Also know that mortgage lenders will look at more than just your credit score when you apply for a home loan. They typically consider a range of criteria, including your debt-to-income (DTI) ratio and the size of your down payment.

Can I Get a Personal Loan With a 700 Credit Score?

While there’s no universal minimum credit score requirements for personal loans, generally a score of 670 and up will put you on the path for a personal loan with competitive rates and terms, and a shot at a higher loan amount than a borrower with fair or poor credit. However, not every lender may approve you. Some personal loan lenders require scores well into the 700s for consideration.

Personal loans are typically unsecured, meaning you don’t have to put up collateral like your car or savings; instead, lenders evaluate applicants’ ability to repay the loan by looking at multiple criteria. While your credit score plays a major role in whether or not you qualify for a personal loan and at what rate, it’s not the only factor that a lender will consider. Lenders will typically also look at your income and employment history, cash flow, and how much debt you already have.

Can I Rent an Apartment with a 700 Credit Score?

When you apply for an apartment rental, the landlord will likely run a credit check. This is because landlords want to make sure they are renting to someone who will pay rent on time, is financially responsible, and has a history of successfully managing debt payments. Having a 700 credit score can increase the likelihood you’ll get approved as a renter.

Although there’s no official credit score needed to rent an apartment, the average credit score for U.S. renters is 650. In cities and areas where there’s a huge demand for apartments, however, landlords may opt to rent to someone with a score that falls into the very good or exceptional ranges.

Still, if 700 is your credit score, and you’ve got a good past rental history plus a low DTI, you shouldn’t have too much of a problem.

The Takeaway

Having a credit score of 700 can put you in a good position to get approved for loans and credit cards with competitive interest rates and terms. Your credit score may also stand out to landlords if you’re looking to rent an apartment.

But even though a 700 credit score can open up more doors, it’s still only considered “good” in the eyes of lenders, not “very good” or “exceptional.” Working to improve your credit (by always paying your bills on time, paying down credit card balances, and limiting hard credit inquiries) can make you more desirable to lenders. It can also save you a significant amount of money in the long run.

This article originally appeared on and was syndicated by

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Disclaimer: Many factors affect your credit scores and the interest rates you may receive. SoFi is not a Credit Repair Organization as defined under federal or state law, including the Credit Repair Organizations Act. SoFi does not provide “credit repair” services or advice or assistance regarding “rebuilding” or “improving” your credit record, credit history, or credit rating. For details, see the FTC’s website .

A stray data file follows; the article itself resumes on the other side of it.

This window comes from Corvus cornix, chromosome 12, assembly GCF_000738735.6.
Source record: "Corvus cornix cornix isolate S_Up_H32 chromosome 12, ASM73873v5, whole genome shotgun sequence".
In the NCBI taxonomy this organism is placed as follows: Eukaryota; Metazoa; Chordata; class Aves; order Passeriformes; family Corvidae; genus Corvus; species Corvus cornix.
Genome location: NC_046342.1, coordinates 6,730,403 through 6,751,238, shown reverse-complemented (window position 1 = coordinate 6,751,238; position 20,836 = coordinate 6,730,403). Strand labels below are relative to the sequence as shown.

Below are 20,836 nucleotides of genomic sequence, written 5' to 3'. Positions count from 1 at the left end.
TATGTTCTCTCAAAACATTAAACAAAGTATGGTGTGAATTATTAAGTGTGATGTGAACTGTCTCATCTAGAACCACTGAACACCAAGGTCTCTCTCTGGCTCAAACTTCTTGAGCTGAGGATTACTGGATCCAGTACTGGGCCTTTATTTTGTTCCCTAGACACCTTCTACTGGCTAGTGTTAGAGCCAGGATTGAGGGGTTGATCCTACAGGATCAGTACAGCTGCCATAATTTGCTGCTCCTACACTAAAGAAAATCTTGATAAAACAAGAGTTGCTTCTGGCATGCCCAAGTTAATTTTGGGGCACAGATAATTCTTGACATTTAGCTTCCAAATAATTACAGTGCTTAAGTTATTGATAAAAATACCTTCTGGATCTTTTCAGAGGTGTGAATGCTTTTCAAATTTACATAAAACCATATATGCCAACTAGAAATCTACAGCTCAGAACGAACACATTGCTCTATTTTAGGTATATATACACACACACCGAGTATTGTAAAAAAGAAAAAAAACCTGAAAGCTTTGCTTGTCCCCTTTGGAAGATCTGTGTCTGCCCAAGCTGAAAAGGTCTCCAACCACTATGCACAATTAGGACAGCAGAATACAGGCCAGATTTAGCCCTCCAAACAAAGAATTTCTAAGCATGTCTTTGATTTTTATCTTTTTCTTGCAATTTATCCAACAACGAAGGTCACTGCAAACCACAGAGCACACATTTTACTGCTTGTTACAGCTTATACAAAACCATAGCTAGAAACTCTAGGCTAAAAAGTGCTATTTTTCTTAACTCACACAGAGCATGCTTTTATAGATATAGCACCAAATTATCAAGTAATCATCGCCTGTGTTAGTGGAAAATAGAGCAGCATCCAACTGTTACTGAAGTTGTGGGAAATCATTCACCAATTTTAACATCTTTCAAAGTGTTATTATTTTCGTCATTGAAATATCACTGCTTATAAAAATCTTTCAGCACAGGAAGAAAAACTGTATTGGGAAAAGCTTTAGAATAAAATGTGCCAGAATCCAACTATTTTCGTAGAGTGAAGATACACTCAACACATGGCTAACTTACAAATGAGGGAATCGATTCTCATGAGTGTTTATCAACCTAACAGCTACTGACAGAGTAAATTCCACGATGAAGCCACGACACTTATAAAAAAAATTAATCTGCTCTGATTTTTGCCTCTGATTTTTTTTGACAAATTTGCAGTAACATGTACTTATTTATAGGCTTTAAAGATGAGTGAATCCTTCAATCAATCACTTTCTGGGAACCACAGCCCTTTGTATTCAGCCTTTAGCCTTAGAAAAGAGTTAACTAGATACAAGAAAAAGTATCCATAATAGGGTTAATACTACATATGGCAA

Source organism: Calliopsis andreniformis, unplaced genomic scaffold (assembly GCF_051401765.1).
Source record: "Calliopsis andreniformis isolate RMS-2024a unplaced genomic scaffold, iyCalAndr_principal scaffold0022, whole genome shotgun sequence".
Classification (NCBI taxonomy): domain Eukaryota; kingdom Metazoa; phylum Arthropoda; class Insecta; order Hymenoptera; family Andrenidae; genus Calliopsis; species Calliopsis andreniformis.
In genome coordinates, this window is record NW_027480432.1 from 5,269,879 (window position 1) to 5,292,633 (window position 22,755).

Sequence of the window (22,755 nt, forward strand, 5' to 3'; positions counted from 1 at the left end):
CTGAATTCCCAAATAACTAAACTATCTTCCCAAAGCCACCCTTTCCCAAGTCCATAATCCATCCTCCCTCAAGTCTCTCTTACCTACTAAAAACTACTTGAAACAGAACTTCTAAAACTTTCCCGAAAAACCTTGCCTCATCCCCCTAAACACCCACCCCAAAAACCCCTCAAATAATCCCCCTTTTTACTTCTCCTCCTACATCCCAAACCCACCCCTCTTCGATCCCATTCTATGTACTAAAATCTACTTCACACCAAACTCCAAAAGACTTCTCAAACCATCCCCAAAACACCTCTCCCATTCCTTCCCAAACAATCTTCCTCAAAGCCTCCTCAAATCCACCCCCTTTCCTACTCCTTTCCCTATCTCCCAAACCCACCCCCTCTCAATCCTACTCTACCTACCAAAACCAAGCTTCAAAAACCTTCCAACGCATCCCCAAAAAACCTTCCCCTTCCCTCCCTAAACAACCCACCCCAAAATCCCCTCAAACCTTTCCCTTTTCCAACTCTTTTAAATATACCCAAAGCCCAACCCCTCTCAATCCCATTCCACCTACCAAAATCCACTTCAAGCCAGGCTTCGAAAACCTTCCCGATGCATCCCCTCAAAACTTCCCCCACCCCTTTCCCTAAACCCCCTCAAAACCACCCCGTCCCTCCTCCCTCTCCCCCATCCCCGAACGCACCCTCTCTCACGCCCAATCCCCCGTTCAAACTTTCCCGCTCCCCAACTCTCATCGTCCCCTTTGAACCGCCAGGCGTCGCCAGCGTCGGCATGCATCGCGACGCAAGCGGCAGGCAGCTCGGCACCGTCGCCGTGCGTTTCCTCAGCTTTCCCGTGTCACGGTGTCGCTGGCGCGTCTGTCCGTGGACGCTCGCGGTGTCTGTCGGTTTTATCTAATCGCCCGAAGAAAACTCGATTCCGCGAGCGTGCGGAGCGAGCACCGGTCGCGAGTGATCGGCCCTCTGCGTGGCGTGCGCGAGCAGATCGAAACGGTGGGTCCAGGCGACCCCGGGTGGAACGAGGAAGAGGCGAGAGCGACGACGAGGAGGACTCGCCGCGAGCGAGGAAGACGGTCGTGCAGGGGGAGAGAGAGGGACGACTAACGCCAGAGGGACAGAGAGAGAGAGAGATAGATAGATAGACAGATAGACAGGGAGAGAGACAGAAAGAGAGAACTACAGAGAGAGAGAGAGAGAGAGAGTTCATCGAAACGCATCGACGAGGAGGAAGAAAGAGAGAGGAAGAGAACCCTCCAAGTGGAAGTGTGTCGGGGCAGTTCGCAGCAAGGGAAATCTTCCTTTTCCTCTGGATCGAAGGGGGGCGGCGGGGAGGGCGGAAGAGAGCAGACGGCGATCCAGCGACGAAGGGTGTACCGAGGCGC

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Where Does a $70,000 Salary Compare to the American Median Income?

Where Does a $70,000 Salary Compare to the American Median Income?

Whether or not $70,000 is considered a good salary depends on a number of factors. These include where you live, your lifestyle, what kind of work you do, your financial goals, and how many people are in your household.

While $70,000 is higher than average U.S. salary, it may be difficult to live well on this salary in certain parts of the country where the cost of living is high or if you’re supporting a family.

Here’s a closer look at whether or not earning $70,000 is a good salary and what factors influence this.

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A $70,000 salary can be considered good or not depending on various factors such as where you live, your lifestyle, and your financial obligations. Let’s explore these considerations in more detail.

Where you live: Living expenses vary significantly depending on where you live in the U.S. Your dollars won’t go as far in a metropolitan city as they would in a rural area. It’s a good idea to look into the costs of housing, groceries, transportation, and other necessities in your area and weigh them against your salary to determine if $70k is enough for you to live comfortably.

The size of your household: Whether you live alone or have a family has a major impact on how far your $70,000 salary can go. A single person may be able to live well on this income in many places. But if you’re supporting a spouse and children, it may prove more difficult. If you’re supporting others, consider your family’s monthly expenses to determine if $70,000 is enough to pay for everyone’s needs.

Debt and other obligations: You’ll also want to factor in any debt and other payments you must make each month when determining if your $70k salary is enough. If you have student loans, credit card debt, and/or mortgage payments, that could eat up a significant portion of your monthly take-home salary. Run through your essential monthly expenses and then see how much is left over for discretionary purchases. Paying down debt could help make your $70k go further.


According to the Bureau of Labor Statistics’s most recent data (May 2022), the mean, or average, salary nationwide is $61,900.

That means that on a nationwide scale, you’re earning more than most people. However, the cost of living in your area, personal lifestyle choices, and your financial expectations and goals also play a crucial role in determining whether $70k is a good salary for you or not.